Secretary Lonnie G. Bunch III Statement on the Passing of Phil Freelon, Lead Architect of the National Museum of African American History and Culture
The Smithsonian Institution’s secretary and founding director of the National Museum of African American History and Culture today released the following statement on the passing of renowned architect, Philip Freelon. Freelon was the lead architect for the National Museum of African American History and Culture. Freelon and Max Bond worked with the museum in its earliest stages to develop the programmatic ideas that informed the design of the museum.
“The passing of Phil Freelon is a moment of deep sadness for the Smithsonian’s National Museum of African American History and Culture,” said Lonnie G. Bunch III. “Phil’s reach was broad and national in scope. With a specialty in cultural institutions, he designed the Museum of the African Diaspora in San Francisco, the Reginald F. Lewis Museum of Maryland African American History and Culture in Baltimore, the Center for Civil and Human Rights in Atlanta, the Harvey Gantt Center in Charlotte, Emancipation Park in Houston, the Anacostia and Tenleytown branches of the DC Public Library System, and the Durham County Human Services Complex.
“A successful entrepreneur, Phil opened his firm, The Freelon Group, in 1990 and served as its leader until 2014 when his firm merged with Perkins+Will. The Freelon Group partnered with DavisBrodyBond (becoming FreelonBond) to complete the programming document for the National Museum of African American History and Culture in 2008. In 2009, Phil partnered with three other firms to create the FreelonAdayeBond/SmithGroup architectural team, which won the juried design competition for the museum. In this partnership, Phil Freelon served as the architect of record. The museum received Leed Gold certification.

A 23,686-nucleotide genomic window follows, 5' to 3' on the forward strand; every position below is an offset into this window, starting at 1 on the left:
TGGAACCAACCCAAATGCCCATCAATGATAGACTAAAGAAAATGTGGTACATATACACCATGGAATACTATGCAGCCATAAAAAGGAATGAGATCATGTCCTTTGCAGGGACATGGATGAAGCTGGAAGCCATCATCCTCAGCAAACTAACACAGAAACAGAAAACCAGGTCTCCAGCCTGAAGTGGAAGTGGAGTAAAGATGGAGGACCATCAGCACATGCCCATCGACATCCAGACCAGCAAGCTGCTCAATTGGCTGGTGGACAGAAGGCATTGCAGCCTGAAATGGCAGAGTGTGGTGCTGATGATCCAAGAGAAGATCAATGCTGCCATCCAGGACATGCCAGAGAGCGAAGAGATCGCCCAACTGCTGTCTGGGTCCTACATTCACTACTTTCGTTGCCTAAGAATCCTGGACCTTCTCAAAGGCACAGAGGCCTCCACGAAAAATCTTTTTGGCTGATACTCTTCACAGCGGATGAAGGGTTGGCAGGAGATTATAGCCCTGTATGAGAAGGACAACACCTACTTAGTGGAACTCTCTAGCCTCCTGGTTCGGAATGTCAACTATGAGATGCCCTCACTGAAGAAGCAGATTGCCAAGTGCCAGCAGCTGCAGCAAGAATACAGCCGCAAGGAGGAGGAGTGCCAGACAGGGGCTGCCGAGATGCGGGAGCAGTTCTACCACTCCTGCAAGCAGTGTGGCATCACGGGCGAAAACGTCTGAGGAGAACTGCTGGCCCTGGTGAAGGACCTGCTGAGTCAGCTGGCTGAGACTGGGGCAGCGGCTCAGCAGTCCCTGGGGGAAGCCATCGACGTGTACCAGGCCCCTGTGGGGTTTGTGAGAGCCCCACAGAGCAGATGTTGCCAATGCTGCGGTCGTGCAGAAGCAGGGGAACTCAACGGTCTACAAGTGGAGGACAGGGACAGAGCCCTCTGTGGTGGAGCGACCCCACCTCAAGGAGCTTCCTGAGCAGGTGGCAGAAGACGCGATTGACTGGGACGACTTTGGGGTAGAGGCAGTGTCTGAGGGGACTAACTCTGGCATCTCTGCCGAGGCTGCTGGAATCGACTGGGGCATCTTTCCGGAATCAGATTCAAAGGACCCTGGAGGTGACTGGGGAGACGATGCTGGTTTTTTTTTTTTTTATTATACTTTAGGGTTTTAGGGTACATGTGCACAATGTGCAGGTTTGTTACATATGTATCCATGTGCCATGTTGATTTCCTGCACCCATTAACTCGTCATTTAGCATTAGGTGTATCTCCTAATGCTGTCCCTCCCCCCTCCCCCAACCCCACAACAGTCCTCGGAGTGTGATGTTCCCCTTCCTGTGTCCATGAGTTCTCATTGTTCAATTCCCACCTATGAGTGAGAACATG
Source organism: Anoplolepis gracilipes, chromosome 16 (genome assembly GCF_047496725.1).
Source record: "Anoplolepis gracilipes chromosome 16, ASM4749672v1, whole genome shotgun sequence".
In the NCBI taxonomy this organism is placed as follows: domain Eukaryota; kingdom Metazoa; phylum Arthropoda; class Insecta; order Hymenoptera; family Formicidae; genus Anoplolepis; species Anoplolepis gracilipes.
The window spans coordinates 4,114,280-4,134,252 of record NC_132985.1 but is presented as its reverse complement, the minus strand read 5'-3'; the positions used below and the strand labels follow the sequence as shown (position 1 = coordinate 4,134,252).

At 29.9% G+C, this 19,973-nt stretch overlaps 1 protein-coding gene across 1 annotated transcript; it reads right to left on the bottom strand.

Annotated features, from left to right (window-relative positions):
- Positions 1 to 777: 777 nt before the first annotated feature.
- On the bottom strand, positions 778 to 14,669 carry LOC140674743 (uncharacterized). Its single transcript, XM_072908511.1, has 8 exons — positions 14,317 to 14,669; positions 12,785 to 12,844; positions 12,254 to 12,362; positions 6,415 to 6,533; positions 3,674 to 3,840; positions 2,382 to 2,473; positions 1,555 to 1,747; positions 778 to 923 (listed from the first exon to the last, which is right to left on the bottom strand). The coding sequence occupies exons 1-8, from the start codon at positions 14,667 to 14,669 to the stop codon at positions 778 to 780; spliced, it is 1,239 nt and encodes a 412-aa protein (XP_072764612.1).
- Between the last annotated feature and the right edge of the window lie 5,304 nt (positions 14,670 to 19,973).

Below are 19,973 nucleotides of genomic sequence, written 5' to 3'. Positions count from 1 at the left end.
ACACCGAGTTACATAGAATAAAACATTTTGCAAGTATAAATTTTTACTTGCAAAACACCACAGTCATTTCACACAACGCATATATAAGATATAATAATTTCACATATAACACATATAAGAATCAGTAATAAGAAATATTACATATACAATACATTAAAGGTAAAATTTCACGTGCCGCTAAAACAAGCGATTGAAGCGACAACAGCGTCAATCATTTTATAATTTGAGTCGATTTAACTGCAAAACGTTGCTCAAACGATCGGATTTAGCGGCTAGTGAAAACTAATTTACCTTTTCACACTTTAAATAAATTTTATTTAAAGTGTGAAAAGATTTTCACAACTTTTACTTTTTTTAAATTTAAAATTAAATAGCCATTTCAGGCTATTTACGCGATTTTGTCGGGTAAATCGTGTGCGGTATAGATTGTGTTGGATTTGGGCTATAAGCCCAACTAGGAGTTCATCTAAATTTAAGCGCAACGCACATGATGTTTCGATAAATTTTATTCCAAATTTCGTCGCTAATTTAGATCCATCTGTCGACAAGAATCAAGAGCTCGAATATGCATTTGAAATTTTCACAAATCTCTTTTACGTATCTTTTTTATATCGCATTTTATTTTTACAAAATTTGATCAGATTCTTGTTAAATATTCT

“Phil was considered one of the great architects of our time. In 2011 President Obama appointed him to the U.S. Commission of Fine Arts. He was also a fellow of the American Institute of Architects (FAIA). His work has and continues to influence a generation of architects.
“His work extended well beyond the field of architecture to include painting and fine art photography. He exhibited widely in art galleries and museums.
“The museum is honored to tell his story. In 2017, the Museum acquired the Philip G. Freelon Archive, a collection of documents, ephemera, photographs, and artifacts about his life and career. Included in the collection are original sketches by Freelon; design proposals for major projects; an identification card from his days as an architecture student at Massachusetts Institute of Technology (MIT); and other professional and personal memorabilia. A portion of the collection was displayed at the museum in 2018, in Recent Acquisitions: Architects’ Archives.
I am deeply saddened by the loss of my friend and colleague, Phil Freelon. Though, our hearts are heavy, they are filled with appreciation for his vision, his passion and his love for our museum. His work brought to the National Mall a bold, new statement of elegance and dignity. Phil once said, ‘the museum is more than a building; it is a sacred place that houses the spirit and the dreams of our ancestors.’ Phil Freelon will forever have a permanent place in the story of this museum.Lonnie G. Bunch III Smithsonian Institution Secretary and Founding Director of the National Museum of African American History and Culture
About the National Museum of African American History and Culture
Since opening Sept. 24, 2016, the National Museum of African American History and Culture has welcomed more than 6 million visitors. Occupying a prominent location next to the Washington Monument on the National Mall in Washington, D.C., the nearly 400,000-square-foot museum is the nation’s largest and most comprehensive cultural destination devoted exclusively to exploring, documenting and showcasing the African American story and its impact on American and world history. For more information about the museum, visit nmaahc.si.edu, follow @NMAAHC on Twitter, Facebook, and Instagram, or call Smithsonian information at (202) 633-1000.
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